In the lobby and corridors of one of the several airport-area hotels here early on Friday morning, NFL general managers, personnel directors and salary cap managers rifled through some handouts detailing the CBA that was ratified by their bosses the night before, and casually debated the real-world implications on what the rules might mean for them.
A few guys, before entering the cram course on the proposed agreement, invented new and unprintable terms for the zaniness that might ensue over the next week if players approve the labor accord. Others just scratched their heads. A few ducked into a men's room, presumably to gulp down a handful of Excedrin. And several privately decried the agreement and the consequences of what it will probably mean for them.
But if there was one prevalent sentiment, a feeling of relief that permitted the so-called "football guys" to exhale, it was this one: No matter the headaches that figure to be created by what might be the craziest and most compressed period in NFL history, the daunting task ahead is a level of chaos for which officials are prepared.
It was fairly evident that many of the men charged with cobbling together a team were less than mollified by the handiwork of their bosses. Perhaps even unprepared for the realities of some of the parameters and restraints under which they will work. But not unprepared for the start of football.
"Our guys are chomping at the bit," said Cleveland president Mike Holmgren. "No one wanted (the lockout) or enjoyed it. But the one thing that it did do was allow us time to focus on what we were looking for, how we would react when we got back to football, better define the process. So we're ready to go."
The public reluctance of some player reps to ratify the labor agreement as it is currently constituted, and the possibility that a vote will not occur on Friday, as the owners had anticipated, has put a brake on the proposed timeline for the start of league activities. But the expectation remains that, at some point, there will be an accord that allows all parties to resume football. And at that point, the pace will be a breakneck one.
Not to the point, though, it seems, that personnel directors and general managers will be forced to significantly delegate a portion of their responsibilities.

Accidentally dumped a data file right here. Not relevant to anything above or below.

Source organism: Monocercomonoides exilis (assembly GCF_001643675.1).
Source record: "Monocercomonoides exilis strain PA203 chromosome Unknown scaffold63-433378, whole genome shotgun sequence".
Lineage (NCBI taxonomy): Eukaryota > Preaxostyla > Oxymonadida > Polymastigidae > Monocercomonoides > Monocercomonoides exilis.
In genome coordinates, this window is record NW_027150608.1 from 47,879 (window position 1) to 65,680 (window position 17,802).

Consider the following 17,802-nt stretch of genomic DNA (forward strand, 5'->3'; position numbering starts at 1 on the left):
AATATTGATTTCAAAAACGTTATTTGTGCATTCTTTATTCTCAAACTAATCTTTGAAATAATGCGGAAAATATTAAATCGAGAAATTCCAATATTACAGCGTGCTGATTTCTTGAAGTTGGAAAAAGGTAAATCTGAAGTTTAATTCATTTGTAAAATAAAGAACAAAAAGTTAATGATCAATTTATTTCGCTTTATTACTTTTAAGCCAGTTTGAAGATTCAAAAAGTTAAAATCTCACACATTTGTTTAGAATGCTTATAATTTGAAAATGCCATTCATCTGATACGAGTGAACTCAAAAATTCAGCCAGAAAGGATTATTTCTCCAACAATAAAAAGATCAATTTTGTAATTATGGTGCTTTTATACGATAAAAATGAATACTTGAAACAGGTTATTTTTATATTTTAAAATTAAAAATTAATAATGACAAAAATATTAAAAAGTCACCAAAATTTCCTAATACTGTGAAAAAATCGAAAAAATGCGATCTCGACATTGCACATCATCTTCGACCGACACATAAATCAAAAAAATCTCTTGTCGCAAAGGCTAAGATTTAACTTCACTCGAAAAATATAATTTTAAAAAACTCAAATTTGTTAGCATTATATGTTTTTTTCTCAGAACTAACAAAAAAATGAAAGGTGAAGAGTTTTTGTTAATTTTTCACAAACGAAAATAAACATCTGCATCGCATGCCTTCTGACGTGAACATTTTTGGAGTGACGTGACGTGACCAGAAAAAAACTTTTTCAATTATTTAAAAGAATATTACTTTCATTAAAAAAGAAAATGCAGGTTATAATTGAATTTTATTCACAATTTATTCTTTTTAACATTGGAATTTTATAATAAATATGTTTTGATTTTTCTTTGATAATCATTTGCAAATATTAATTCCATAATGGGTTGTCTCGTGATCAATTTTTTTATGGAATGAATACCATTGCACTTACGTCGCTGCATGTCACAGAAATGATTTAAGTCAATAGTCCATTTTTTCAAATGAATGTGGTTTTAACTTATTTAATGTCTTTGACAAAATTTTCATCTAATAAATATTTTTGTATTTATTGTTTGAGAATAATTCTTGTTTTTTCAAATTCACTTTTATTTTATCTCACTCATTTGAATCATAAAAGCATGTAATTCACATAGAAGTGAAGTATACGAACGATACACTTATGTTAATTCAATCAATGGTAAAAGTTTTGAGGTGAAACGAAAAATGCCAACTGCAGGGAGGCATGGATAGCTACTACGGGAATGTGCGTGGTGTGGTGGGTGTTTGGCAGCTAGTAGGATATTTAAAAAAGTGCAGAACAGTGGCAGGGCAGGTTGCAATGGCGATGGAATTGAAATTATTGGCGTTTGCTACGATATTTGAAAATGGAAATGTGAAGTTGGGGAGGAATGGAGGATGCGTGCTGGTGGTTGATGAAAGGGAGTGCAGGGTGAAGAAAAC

"Most of the work," said Kansas City general manager Scott Pioli, "has been done. We're just all waiting for the green light."
Just in terms of fashioning together a team for training camp -- signing draft picks, adding undrafted free agents who really have been in limbo during the lockout, and recruiting and signing veteran free agents -- there is considerable work to be done. Several personnel men acknowledged on Thursday and Friday that a stretch that has been unusual will be even more so, because teams figure to still be adding some players, particularly veteran free agents, after camps commence.
"Most (franchises) aren't going to have everyone on-board for the start of camp, and that's going to be a factor," noted one AFC general manager. "But everyone has been dealt the same hand, so we'll just have to deal with it."
From a basic time standpoint, the week following finalization of an agreement might be a blur for contract negotiators and cap managers. A few owners, team presidents and top personnel officials allowed that there might have to be a few more people involved in signing, just because of the sheer numbers involved. The AFC general manager cited above agreed that "we could have to pull in some guys to tighten up the nuts and bolts."
But the sense was that most of the football decisions will be made by the men who typically make them anyway.
Coaches and scouts have analyzed veteran and undrafted free agents now for months, and the biggest seller at pharmacies close to headquarters probably has been Visine, in the industrial size. The additional time could mean that teams will make fewer mistakes on undrafted guys and, theoretically, fewer on the veteran pool as well. As noted by The Sports Xchange earlier this week, particularly in the case of high-profile veteran free agents, there almost certainly won't be the kind of courtship process there has been in past years. But that doesn't necessarily mean that, just because there will be fast deal, there will be bad deals.
Let's face it, even in the past, with time to haggle and define the market, many of the veteran contracts were ones on which teams wished they had a do-over.
This year, some of the time spent wooing players was instead invested in evaluating them. With the draft preceding free agency, some franchises might be more careful in free agency. There haven't been many positives in the lockout - and veteran additions will be forced to assimilate quicker than ever - but clubs may have better pinpointed their needs and the players who might fill them.
"I think a lot of guys had (blueprints) where they kind of said, 'OK, if the lockout ends at this point, here's what we need to do. And if it's over on this date, this is how we react,' " said New York Jets general manager Mike Tannenbaum.
Added Holmgren: "We've operated the whole time on contingencies, and I'm sure we're not the only ones."
Still, to the matter of staff delineation, of parceling out evaluation duties, and having more people involved, more sets of eyes: It hasn't seemed to have happened. Teams have not dramatically added talent scouts or even contract negotiators to handle the deluge of deals to be quickly consummated.
Obviously, this year has hardly been business as usual. But most teams appear to be attempting to conduct the usual business with as little change as possible.
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